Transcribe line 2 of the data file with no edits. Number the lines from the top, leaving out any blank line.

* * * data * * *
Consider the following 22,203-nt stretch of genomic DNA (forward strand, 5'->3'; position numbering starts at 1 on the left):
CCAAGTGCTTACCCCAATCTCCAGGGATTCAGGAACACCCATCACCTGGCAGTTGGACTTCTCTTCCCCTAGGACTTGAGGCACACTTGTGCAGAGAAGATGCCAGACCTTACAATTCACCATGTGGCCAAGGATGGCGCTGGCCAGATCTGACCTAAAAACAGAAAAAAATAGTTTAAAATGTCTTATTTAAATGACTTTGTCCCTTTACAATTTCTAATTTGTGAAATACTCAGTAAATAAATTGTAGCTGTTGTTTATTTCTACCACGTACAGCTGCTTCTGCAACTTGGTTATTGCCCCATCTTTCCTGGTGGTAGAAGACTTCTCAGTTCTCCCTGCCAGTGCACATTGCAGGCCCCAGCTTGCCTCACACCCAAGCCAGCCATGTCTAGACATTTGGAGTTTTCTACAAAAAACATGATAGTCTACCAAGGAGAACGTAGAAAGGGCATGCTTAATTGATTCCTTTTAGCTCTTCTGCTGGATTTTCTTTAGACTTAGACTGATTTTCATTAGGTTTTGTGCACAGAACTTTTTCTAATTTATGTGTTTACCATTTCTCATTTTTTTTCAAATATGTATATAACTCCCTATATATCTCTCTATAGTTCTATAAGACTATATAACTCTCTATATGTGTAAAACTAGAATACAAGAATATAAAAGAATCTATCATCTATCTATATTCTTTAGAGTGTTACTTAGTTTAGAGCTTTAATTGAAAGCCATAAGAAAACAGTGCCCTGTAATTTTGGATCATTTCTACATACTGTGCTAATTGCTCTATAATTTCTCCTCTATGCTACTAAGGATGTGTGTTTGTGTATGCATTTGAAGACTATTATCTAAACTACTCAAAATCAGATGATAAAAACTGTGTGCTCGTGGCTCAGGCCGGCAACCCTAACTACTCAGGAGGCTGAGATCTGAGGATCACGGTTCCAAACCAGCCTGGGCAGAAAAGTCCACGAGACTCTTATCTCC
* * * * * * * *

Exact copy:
CCAAGTGCTTACCCCAATCTCCAGGGATTCAGGAACACCCATCACCTGGCAGTTGGACTTCTCTTCCCCTAGGACTTGAGGCACACTTGTGCAGAGAAGATGCCAGACCTTACAATTCACCATGTGGCCAAGGATGGCGCTGGCCAGATCTGACCTAAAAACAGAAAAAAATAGTTTAAAATGTCTTATTTAAATGACTTTGTCCCTTTACAATTTCTAATTTGTGAAATACTCAGTAAATAAATTGTAGCTGTTGTTTATTTCTACCACGTACAGCTGCTTCTGCAACTTGGTTATTGCCCCATCTTTCCTGGTGGTAGAAGACTTCTCAGTTCTCCCTGCCAGTGCACATTGCAGGCCCCAGCTTGCCTCACACCCAAGCCAGCCATGTCTAGACATTTGGAGTTTTCTACAAAAAACATGATAGTCTACCAAGGAGAACGTAGAAAGGGCATGCTTAATTGATTCCTTTTAGCTCTTCTGCTGGATTTTCTTTAGACTTAGACTGATTTTCATTAGGTTTTGTGCACAGAACTTTTTCTAATTTATGTGTTTACCATTTCTCATTTTTTTTCAAATATGTATATAACTCCCTATATATCTCTCTATAGTTCTATAAGACTATATAACTCTCTATATGTGTAAAACTAGAATACAAGAATATAAAAGAATCTATCATCTATCTATATTCTTTAGAGTGTTACTTAGTTTAGAGCTTTAATTGAAAGCCATAAGAAAACAGTGCCCTGTAATTTTGGATCATTTCTACATACTGTGCTAATTGCTCTATAATTTCTCCTCTATGCTACTAAGGATGTGTGTTTGTGTATGCATTTGAAGACTATTATCTAAACTACTCAAAATCAGATGATAAAAACTGTGTGCTCGTGGCTCAGGCCGGCAACCCTAACTACTCAGGAGGCTGAGATCTGAGGATCACGGTTCCAAACCAGCCTGGGCAGAAAAGTCCACGAGACTCTTATCTCC